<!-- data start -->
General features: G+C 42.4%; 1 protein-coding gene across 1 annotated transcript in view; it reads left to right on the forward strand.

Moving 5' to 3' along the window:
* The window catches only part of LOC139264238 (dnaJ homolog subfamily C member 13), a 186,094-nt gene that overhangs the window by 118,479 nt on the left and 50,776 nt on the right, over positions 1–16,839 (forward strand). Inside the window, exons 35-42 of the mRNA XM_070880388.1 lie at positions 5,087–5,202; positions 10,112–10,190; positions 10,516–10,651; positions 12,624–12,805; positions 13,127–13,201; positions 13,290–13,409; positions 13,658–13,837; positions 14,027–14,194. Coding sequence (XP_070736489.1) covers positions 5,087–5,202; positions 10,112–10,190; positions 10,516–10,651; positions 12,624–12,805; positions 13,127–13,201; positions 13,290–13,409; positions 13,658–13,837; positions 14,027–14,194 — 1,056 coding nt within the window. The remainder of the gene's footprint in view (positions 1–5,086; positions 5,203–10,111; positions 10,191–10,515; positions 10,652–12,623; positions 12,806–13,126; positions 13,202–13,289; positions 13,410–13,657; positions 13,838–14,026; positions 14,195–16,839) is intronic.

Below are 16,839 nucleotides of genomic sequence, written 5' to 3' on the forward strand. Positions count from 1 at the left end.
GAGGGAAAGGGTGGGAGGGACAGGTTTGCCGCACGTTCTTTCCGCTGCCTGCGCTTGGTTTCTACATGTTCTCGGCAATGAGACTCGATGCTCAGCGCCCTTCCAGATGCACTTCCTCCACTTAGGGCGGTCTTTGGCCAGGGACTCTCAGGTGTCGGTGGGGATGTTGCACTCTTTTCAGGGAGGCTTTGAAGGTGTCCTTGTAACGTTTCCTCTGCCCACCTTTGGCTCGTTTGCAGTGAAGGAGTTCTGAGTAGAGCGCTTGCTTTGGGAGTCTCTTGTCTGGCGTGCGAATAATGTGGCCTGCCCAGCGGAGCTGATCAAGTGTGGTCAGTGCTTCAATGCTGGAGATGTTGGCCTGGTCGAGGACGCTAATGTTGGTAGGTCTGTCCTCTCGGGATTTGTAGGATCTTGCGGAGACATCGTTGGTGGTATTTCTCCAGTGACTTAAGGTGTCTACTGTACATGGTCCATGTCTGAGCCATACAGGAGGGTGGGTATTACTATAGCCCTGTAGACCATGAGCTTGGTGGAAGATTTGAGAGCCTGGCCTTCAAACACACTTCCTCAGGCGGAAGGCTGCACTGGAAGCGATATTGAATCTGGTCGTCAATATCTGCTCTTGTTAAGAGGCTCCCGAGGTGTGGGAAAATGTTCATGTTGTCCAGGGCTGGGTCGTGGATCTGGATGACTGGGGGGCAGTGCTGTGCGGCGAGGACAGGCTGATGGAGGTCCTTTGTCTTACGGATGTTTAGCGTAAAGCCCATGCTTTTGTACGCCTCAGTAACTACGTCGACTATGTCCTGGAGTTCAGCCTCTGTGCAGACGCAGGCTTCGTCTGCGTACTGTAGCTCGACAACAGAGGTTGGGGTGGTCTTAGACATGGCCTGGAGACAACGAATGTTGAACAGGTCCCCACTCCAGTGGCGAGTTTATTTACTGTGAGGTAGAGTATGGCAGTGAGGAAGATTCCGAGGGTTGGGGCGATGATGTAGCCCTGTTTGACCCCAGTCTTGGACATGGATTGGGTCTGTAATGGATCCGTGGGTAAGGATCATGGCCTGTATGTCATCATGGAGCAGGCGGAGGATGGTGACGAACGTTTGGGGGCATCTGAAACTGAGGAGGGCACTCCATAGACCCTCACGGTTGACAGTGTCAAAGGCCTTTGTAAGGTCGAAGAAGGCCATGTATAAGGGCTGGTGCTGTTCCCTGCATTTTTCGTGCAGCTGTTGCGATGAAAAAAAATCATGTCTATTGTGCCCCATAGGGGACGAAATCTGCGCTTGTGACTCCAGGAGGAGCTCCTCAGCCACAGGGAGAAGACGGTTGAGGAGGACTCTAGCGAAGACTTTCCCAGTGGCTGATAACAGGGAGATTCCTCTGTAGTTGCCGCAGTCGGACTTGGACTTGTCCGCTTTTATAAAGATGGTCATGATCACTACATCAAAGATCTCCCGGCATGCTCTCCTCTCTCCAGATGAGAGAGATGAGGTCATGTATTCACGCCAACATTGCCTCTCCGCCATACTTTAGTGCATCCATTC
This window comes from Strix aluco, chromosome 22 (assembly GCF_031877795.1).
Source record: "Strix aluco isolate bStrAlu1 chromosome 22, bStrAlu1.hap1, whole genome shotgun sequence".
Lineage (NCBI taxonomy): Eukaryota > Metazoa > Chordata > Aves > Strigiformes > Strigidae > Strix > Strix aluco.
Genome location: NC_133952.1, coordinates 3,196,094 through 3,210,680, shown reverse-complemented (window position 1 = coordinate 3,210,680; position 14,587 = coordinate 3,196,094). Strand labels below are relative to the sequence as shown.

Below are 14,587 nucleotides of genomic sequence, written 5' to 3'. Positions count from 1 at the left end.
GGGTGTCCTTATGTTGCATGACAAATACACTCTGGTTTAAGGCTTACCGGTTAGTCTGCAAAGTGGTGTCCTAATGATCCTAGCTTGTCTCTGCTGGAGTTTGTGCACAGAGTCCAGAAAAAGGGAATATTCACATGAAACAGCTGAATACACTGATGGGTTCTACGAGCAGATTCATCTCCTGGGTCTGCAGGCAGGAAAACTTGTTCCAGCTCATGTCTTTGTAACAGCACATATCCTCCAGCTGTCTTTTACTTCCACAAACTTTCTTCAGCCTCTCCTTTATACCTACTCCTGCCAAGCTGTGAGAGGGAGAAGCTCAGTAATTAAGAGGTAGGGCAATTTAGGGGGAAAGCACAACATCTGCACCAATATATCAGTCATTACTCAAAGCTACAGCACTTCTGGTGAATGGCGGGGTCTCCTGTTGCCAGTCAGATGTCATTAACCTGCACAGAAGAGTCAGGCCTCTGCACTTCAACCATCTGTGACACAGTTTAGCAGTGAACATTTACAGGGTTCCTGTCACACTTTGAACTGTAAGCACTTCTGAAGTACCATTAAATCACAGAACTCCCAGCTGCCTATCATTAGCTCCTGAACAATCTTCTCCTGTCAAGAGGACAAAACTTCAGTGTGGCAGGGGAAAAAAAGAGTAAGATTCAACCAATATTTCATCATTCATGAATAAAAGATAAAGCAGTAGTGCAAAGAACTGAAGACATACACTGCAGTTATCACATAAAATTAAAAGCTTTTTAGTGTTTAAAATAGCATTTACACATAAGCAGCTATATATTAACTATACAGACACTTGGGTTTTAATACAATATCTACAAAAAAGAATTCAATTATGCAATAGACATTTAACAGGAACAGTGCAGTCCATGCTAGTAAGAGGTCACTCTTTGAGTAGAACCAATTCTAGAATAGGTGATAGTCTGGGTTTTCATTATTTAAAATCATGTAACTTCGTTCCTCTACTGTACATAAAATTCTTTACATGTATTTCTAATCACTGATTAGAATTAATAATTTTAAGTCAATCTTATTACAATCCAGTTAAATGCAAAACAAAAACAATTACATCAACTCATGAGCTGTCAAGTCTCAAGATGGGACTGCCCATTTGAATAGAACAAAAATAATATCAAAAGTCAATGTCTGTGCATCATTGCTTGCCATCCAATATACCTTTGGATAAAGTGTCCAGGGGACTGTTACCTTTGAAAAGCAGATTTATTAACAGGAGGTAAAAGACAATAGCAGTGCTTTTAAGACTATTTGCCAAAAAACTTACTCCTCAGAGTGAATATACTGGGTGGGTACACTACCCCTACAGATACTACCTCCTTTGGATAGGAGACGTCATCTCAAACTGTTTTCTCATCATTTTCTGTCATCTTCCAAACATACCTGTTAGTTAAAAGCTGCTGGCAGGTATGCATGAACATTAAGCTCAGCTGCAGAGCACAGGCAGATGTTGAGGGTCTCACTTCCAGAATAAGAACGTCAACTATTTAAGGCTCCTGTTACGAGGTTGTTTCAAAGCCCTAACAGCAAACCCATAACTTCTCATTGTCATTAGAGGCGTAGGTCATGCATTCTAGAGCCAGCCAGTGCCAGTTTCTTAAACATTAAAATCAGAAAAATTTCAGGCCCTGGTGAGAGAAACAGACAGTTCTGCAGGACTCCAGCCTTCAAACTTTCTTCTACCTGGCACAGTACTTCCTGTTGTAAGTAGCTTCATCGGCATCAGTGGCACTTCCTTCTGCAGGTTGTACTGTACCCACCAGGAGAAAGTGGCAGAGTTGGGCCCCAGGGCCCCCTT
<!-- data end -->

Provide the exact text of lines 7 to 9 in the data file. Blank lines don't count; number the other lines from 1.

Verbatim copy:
Source record: "Strix aluco isolate bStrAlu1 chromosome 22, bStrAlu1.hap1, whole genome shotgun sequence".
Lineage (NCBI taxonomy): Eukaryota > Metazoa > Chordata > Aves > Strigiformes > Strigidae > Strix > Strix aluco.
Genome location: NC_133952.1, coordinates 3,196,094 through 3,210,680, shown reverse-complemented (window position 1 = coordinate 3,210,680; position 14,587 = coordinate 3,196,094). Strand labels below are relative to the sequence as shown.